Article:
I then recalled a recent quote from another wise woman, which was, "From now on, let's just drink our dessert!" In that moment, this seemed like a much more appealing approach to soothing myself. As luck would have it, just then my friend invited me to join him for the Santa Barbara County Celebration of Harvest. While it may not be Girl Scout cookie season, it is harvest season in Wine Country and that's definitely something to celebrate! And by celebrate I mean the opportunity to sample 112 wineries on a stunning day in the Santa Ynez Valley. That trumps even a box of real Samoas!

We made the beautiful drive out to Rancho Sisquoc, the event host, which is a treat in of itself. Although the Santa Ynez Valley is just an hour away from Santa Barbara, you feel completely transported to another world when you cross the San Marcos Pass.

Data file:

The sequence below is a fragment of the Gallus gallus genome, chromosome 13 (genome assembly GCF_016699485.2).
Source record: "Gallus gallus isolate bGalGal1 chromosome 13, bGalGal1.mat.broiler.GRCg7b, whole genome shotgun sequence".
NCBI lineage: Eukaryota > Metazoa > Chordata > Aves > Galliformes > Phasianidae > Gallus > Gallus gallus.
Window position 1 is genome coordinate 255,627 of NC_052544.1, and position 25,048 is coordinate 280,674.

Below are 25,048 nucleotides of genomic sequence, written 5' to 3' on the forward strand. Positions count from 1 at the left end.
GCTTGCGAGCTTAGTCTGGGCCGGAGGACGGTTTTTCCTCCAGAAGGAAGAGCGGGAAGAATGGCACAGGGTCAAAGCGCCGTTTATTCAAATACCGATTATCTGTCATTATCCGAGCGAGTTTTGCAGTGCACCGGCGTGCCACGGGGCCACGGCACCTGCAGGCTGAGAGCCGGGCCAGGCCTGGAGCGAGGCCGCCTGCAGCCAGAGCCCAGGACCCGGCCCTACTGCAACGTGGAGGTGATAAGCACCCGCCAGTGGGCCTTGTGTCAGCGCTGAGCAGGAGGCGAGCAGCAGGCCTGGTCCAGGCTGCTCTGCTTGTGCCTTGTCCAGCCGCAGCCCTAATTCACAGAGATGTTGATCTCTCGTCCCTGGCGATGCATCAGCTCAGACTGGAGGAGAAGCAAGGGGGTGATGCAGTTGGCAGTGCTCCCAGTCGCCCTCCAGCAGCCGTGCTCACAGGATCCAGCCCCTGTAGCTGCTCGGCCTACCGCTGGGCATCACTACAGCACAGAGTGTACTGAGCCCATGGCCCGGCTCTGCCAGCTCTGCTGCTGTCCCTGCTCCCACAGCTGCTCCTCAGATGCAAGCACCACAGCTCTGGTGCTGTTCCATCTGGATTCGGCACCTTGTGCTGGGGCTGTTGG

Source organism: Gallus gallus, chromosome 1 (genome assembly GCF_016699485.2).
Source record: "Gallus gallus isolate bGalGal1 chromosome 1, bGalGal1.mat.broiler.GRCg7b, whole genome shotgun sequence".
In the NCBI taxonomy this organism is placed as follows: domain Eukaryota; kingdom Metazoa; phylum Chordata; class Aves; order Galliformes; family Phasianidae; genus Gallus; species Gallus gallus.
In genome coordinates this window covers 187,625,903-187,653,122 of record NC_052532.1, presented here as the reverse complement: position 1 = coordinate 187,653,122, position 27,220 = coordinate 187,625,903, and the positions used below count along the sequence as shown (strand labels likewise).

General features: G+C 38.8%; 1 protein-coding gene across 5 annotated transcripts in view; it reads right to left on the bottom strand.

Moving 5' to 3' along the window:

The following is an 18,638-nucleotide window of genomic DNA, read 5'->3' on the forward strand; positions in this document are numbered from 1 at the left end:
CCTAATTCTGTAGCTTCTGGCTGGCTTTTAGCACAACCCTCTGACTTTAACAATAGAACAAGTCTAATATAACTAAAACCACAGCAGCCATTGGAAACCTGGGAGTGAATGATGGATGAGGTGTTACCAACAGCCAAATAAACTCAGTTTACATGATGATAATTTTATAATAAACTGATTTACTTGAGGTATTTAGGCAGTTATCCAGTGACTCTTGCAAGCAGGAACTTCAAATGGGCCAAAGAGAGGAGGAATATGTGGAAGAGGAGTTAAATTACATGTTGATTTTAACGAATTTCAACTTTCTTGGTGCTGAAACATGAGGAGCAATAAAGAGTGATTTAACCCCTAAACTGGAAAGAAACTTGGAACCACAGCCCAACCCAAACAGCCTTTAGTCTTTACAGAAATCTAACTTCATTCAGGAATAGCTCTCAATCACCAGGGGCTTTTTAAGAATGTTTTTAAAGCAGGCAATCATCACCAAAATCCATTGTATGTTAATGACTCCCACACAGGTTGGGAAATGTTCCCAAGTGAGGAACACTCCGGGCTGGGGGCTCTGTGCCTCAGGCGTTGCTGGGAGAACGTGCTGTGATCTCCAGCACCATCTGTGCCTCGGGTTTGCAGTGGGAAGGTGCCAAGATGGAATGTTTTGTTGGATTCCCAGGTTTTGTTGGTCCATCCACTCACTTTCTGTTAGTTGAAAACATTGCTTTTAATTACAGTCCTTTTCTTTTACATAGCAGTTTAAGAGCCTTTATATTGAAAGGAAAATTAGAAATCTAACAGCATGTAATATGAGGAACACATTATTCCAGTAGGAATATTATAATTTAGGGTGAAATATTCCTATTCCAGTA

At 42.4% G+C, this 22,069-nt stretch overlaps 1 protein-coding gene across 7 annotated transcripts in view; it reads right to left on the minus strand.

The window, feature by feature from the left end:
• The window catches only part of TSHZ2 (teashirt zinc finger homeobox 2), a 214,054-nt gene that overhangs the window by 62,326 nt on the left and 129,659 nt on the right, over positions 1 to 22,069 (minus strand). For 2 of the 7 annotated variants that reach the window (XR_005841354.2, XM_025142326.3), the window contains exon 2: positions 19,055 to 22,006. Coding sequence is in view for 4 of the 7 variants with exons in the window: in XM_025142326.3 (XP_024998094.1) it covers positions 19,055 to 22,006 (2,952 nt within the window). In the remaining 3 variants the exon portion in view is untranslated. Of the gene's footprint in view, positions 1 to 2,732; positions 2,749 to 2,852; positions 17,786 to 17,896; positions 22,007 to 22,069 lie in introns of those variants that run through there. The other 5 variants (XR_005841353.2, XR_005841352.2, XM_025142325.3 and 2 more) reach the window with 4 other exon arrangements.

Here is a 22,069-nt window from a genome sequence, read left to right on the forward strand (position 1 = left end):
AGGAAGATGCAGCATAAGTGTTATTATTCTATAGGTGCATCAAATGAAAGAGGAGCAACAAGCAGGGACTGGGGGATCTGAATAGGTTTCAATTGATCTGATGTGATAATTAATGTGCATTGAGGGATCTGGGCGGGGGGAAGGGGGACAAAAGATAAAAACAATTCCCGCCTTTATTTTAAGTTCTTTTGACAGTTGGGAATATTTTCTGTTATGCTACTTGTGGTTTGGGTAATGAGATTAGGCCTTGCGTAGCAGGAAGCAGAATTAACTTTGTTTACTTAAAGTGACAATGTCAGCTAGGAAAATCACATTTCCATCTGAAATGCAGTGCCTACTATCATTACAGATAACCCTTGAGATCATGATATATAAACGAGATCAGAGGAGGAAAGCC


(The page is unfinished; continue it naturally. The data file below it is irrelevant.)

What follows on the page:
You enter a world of rolling, golden hills; row after row of grapes growing like wild hair out of the Earth; and cows making long, dark shadows on the hillside. When I think of the "Happy cows come from California" ad campaign, I'm pretty sure they are referring to these particular cows.